Most people won’t know anything about an L4 spinal injury unless they are unlucky enough to suffer from one. Those with basic knowledge of the spine may correctly guess the L4 vertebra is one that exists in the lumbar spine, i.e. the lower section of the spine. In fact, it is one vertebra above the very bottom of the spine.
This means there is no spinal cord tissue in the area. While injuries and symptoms may be serious, they are not likely to threaten the life of the patient. However, they can still potentially lead to paralysis. Additionally, some people find numbness may be experienced that can extend through the hips, down the legs and into the feet.
How can an L4 spinal injury occur?
This injury may potentially happen if you are involved in an accident that involves a direct blow to this area of your spine. Any kind of trauma to the spine can result in permanent damage, and this applies to this area as well. Some people with serious injuries to the L4 vertebra may still find they need to use a wheelchair from that moment on. Others may find they can only walk for short distances or need help to get around.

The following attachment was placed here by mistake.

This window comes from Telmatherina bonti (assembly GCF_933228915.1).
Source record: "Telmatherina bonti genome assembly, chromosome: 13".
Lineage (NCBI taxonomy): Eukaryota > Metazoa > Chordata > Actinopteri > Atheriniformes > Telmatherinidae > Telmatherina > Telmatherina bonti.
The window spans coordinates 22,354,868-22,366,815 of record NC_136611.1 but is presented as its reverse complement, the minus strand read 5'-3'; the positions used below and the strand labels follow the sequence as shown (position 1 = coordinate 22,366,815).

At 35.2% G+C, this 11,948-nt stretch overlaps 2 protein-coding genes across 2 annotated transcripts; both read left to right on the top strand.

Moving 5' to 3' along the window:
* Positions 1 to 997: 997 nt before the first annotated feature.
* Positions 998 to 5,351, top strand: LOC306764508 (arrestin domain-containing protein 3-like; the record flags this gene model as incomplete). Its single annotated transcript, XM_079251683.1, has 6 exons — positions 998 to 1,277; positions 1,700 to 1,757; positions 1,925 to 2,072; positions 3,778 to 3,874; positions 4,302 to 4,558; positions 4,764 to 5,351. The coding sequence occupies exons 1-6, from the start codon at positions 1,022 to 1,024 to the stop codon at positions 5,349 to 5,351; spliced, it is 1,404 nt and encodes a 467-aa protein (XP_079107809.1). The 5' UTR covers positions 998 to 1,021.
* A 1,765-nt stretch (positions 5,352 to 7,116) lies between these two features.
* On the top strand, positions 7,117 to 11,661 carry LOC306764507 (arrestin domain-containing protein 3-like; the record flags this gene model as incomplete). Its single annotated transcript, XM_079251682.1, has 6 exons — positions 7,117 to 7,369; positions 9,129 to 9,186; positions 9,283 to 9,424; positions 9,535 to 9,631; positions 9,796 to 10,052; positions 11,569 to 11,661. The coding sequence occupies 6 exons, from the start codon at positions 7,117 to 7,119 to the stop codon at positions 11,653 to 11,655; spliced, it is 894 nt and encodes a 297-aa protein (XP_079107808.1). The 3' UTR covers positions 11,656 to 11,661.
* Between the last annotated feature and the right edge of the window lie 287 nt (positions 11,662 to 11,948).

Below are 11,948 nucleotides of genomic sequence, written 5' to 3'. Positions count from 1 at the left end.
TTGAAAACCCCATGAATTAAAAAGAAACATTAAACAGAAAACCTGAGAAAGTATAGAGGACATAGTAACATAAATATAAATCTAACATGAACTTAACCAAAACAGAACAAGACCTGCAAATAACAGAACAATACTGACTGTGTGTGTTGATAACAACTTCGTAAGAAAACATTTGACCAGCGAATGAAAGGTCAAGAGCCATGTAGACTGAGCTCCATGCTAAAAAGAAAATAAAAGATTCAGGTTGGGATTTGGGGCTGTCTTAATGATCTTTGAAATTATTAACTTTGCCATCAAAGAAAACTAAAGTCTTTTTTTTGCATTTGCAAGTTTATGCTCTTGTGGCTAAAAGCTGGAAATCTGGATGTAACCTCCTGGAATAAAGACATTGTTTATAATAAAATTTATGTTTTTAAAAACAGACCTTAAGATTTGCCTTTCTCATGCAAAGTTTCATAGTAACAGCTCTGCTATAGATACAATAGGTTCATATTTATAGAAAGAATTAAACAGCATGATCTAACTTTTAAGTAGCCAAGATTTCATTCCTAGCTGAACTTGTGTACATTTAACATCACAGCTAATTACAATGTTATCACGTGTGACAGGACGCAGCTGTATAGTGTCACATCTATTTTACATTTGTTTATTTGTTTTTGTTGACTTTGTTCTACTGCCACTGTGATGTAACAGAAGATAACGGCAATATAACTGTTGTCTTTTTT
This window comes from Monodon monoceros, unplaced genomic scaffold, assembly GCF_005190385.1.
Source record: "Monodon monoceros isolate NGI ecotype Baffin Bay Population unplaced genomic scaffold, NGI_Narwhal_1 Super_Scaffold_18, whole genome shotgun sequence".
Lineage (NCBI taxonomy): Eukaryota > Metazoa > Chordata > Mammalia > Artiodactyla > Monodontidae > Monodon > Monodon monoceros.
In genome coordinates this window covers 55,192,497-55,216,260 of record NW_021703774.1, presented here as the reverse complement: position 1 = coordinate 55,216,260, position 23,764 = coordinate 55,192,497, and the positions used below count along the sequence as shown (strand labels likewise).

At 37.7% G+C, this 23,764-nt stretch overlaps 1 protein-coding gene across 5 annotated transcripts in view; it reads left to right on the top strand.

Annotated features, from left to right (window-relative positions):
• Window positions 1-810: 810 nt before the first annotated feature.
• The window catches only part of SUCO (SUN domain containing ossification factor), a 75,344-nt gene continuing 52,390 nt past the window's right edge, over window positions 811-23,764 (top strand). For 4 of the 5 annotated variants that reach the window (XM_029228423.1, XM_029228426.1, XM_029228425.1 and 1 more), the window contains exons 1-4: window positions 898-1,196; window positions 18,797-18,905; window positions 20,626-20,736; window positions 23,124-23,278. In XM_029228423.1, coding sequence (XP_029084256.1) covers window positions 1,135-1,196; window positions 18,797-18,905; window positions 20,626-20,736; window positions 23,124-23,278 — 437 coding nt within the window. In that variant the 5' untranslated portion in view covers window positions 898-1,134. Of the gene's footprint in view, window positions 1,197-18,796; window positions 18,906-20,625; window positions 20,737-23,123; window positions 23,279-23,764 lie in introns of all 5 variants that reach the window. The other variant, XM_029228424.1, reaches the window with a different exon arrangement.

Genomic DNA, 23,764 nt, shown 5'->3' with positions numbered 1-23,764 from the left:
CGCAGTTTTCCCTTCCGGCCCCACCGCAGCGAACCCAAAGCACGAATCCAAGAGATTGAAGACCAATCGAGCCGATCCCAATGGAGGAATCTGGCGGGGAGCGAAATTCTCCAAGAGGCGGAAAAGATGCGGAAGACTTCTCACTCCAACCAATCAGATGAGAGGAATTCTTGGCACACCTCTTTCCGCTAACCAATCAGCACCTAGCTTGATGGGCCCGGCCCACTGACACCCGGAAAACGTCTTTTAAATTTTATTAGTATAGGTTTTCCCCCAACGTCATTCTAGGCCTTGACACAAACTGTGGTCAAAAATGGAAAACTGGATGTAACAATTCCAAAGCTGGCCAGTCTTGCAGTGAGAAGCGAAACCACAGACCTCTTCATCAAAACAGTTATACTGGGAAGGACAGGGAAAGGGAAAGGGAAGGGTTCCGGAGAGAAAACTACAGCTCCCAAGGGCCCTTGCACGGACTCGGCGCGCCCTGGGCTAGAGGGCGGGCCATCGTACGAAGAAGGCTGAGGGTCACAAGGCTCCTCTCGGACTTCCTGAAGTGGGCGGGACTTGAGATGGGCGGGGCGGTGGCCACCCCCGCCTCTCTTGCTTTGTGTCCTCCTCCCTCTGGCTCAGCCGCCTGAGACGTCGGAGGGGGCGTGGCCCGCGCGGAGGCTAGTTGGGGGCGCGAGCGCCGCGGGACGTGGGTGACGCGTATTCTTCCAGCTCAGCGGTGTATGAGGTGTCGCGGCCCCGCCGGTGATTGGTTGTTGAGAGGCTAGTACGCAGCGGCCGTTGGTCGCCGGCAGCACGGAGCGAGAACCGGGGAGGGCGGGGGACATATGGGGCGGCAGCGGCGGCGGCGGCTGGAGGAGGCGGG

As you can see, the outcome of an injury to the L4 vertebra will depend on the damage that is caused, and whether it is partial or total. Injuries are often referred to as incomplete or complete, depending on the severity of what has occurred.
Can you make a claim for your spinal injury?
The answer to this depends whether you were injured because of the actions of someone else. Was a third party responsible for triggering the accident you were hurt in? No matter whether that accident happened at work, or on the roads, or even in your local gym or shop, you have a right to find out whether you could begin a no-win, no-fee* claims process.
The team at Accident Advice Helpline can find the answers for you concerning your L4 spinal injury. Call now on 0800 689 0500, take our quick online test or ring from your mobile on 0333 500 0993 instead. Whatever you do, our experienced and caring team is here to see if they can help you find out what happened and whether you have a right to claim.
Date Published: January 24, 2017
Author: Rob Steen
Category: Spinal injury claims